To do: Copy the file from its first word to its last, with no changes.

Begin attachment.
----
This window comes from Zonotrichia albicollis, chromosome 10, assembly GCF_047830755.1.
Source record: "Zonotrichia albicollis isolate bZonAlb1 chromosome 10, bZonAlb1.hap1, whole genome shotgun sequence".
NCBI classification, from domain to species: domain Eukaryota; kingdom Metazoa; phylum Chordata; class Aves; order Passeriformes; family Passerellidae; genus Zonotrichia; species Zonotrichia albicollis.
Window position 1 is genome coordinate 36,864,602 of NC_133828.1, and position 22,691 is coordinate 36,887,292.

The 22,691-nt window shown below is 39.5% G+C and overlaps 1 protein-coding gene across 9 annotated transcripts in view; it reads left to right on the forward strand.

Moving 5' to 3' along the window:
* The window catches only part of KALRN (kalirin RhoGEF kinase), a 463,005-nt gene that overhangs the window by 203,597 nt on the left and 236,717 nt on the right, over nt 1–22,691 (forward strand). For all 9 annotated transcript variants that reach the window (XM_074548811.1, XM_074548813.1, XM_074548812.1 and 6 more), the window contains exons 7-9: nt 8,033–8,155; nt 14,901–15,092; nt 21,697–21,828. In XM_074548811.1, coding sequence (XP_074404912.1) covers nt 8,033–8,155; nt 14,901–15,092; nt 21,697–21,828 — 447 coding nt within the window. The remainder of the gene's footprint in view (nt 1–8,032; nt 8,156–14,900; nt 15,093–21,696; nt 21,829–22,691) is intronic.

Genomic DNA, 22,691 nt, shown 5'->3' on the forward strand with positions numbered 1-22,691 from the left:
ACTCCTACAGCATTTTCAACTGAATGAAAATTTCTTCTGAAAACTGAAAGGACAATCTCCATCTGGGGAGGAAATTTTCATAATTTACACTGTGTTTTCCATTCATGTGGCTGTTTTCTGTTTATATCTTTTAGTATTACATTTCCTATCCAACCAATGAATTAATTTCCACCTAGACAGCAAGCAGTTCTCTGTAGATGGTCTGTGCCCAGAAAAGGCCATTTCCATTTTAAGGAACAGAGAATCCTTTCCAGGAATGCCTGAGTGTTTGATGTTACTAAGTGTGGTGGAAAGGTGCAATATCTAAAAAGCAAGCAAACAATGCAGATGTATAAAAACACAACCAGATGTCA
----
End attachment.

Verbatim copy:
This window comes from Zonotrichia albicollis, chromosome 10, assembly GCF_047830755.1.
Source record: "Zonotrichia albicollis isolate bZonAlb1 chromosome 10, bZonAlb1.hap1, whole genome shotgun sequence".
NCBI classification, from domain to species: domain Eukaryota; kingdom Metazoa; phylum Chordata; class Aves; order Passeriformes; family Passerellidae; genus Zonotrichia; species Zonotrichia albicollis.
Window position 1 is genome coordinate 36,864,602 of NC_133828.1, and position 22,691 is coordinate 36,887,292.

The 22,691-nt window shown below is 39.5% G+C and overlaps 1 protein-coding gene across 9 annotated transcripts in view; it reads left to right on the forward strand.

Moving 5' to 3' along the window:
* The window catches only part of KALRN (kalirin RhoGEF kinase), a 463,005-nt gene that overhangs the window by 203,597 nt on the left and 236,717 nt on the right, over nt 1–22,691 (forward strand). For all 9 annotated transcript variants that reach the window (XM_074548811.1, XM_074548813.1, XM_074548812.1 and 6 more), the window contains exons 7-9: nt 8,033–8,155; nt 14,901–15,092; nt 21,697–21,828. In XM_074548811.1, coding sequence (XP_074404912.1) covers nt 8,033–8,155; nt 14,901–15,092; nt 21,697–21,828 — 447 coding nt within the window. The remainder of the gene's footprint in view (nt 1–8,032; nt 8,156–14,900; nt 15,093–21,696; nt 21,829–22,691) is intronic.

Genomic DNA, 22,691 nt, shown 5'->3' on the forward strand with positions numbered 1-22,691 from the left:
ACTCCTACAGCATTTTCAACTGAATGAAAATTTCTTCTGAAAACTGAAAGGACAATCTCCATCTGGGGAGGAAATTTTCATAATTTACACTGTGTTTTCCATTCATGTGGCTGTTTTCTGTTTATATCTTTTAGTATTACATTTCCTATCCAACCAATGAATTAATTTCCACCTAGACAGCAAGCAGTTCTCTGTAGATGGTCTGTGCCCAGAAAAGGCCATTTCCATTTTAAGGAACAGAGAATCCTTTCCAGGAATGCCTGAGTGTTTGATGTTACTAAGTGTGGTGGAAAGGTGCAATATCTAAAAAGCAAGCAAACAATGCAGATGTATAAAAACACAACCAGATGTCA